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Original research
Visibility of liquid embolic agents in fluoroscopy: a systematic in vitro study


Background Endovascular embolization using liquid embolic agents (LEAs) is frequently applied for the treatment of intracranial vascular malformations. Appropriate visibility of LEAs during embolization is essential for visual control and to prevent complications. Since LEAs contain different radiopaque components of varying concentrations, our aim was the systematic assessment of the visibility of the most used LEAs in fluoroscopy.

Methods A specifically designed in vitro model, resembling cerebral vessels, was embolized with Onyx 18, Squid 18, Squid 12, PHIL (precipitating hydrophobic injectable liquid) 25%, PHIL LV (low viscosity) and NBCA (n-butyl cyanoacrylate) mixed with iodized oil (n=3 for each LEA), as well as with contrast medium and saline, both serving as a reference. Fluoroscopic image acquisition was performed in accordance with clinical routine settings. Visibility was graded quantitatively (contrast to noise ratio, CNR) and qualitatively (five-point scale).

Results Overall, all LEAs provided at least acceptable visibility in this in vitro model. Onyx and Squid as well as NBCA mixed with iodized oil were best visible at a comparable level and superior to the formulations of PHIL, which did not differ in quantitative and qualitative analyses (eg, Onyx 18 vs PHIL 25% along the 2.0 mm sector: mean CNR±SD: 3.02±0.42 vs 1.92±0.35; mean score±SD: 5.00±0.00 vs 3.75±0.45; p≤0.001, respectively).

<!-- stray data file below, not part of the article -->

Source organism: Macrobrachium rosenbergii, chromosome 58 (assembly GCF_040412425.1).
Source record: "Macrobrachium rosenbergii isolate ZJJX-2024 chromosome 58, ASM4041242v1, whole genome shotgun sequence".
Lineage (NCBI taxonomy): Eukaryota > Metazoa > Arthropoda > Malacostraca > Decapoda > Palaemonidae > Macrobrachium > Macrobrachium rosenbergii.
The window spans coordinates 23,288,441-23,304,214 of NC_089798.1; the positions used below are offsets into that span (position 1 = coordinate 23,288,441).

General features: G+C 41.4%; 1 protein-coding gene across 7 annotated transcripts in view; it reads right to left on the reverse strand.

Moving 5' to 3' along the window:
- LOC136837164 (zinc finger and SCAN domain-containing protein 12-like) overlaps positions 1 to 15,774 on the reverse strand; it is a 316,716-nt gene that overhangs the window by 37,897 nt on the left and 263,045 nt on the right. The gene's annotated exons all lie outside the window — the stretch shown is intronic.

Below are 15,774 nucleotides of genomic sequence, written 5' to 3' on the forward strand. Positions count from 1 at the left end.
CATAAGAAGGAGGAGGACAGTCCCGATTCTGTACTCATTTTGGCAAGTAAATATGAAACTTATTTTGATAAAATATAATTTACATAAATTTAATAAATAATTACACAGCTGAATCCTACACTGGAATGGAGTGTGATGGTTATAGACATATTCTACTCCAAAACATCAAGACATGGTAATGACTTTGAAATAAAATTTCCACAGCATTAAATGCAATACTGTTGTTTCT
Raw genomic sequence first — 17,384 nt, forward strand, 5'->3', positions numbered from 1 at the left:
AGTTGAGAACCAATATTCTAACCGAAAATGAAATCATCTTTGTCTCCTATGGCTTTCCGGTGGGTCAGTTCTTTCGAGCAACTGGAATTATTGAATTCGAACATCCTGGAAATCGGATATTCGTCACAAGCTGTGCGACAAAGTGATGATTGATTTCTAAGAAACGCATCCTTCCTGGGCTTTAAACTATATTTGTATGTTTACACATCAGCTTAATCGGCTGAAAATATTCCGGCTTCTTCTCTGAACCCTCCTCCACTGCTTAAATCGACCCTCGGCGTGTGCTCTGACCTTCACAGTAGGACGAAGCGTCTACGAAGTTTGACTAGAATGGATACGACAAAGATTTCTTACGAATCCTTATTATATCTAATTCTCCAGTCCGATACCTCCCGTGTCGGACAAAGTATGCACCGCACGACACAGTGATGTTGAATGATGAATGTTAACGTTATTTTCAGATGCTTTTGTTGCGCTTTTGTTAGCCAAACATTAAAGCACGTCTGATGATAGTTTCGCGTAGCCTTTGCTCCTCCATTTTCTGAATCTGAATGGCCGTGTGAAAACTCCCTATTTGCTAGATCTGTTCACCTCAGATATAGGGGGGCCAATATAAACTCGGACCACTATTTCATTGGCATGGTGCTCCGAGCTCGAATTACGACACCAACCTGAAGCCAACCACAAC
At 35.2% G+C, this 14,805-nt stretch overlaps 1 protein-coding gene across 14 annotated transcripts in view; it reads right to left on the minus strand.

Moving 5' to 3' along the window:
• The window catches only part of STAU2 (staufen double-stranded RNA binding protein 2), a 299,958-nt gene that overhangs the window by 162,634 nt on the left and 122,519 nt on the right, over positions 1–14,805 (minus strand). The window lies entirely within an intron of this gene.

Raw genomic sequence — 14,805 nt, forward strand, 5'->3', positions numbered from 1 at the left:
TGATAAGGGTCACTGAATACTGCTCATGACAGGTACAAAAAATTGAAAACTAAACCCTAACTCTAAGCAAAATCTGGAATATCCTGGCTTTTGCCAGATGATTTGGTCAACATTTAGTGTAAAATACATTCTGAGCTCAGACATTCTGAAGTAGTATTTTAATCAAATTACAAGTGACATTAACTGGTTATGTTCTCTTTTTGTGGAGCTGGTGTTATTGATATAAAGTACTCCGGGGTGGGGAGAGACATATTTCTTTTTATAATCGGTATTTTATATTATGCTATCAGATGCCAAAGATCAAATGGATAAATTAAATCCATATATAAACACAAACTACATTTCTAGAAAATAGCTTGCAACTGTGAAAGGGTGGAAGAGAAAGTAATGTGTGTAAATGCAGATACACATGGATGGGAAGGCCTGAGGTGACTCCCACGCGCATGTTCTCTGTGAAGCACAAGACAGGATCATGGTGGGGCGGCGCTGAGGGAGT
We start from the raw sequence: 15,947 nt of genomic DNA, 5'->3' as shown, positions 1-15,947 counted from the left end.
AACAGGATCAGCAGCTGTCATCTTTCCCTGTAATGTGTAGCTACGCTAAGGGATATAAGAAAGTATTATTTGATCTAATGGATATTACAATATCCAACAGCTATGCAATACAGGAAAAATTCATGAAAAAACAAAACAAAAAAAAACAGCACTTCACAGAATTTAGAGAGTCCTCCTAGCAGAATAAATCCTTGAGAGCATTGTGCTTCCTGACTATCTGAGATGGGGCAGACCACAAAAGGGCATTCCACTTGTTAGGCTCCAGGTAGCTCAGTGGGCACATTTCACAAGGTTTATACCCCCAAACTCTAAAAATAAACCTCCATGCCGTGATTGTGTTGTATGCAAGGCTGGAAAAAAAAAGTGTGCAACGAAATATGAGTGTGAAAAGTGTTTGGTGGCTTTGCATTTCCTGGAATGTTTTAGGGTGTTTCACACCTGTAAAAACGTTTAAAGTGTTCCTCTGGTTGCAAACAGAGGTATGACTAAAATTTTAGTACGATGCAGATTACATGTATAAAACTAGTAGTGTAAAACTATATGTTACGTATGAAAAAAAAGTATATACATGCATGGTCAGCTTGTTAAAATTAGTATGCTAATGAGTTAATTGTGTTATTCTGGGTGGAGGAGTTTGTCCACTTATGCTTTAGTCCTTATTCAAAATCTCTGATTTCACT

Conclusion In this systematic in vitro study, relevant differences in the fluoroscopic visibility of LEAs in neurointerventional embolization procedures were demonstrated, while all investigated LEAs provided acceptable visibility in our in vitro model.

  • Angiography
  • Arteriovenous Malformation
  • Fistula
  • Liquid Embolic Material
  • Vascular Malformation

Data availability statement

All data relevant to the study are included in the article or uploaded as supplementary information. All relevant data generated or analyzed during this study are included in this published article (and its supplementary information files).

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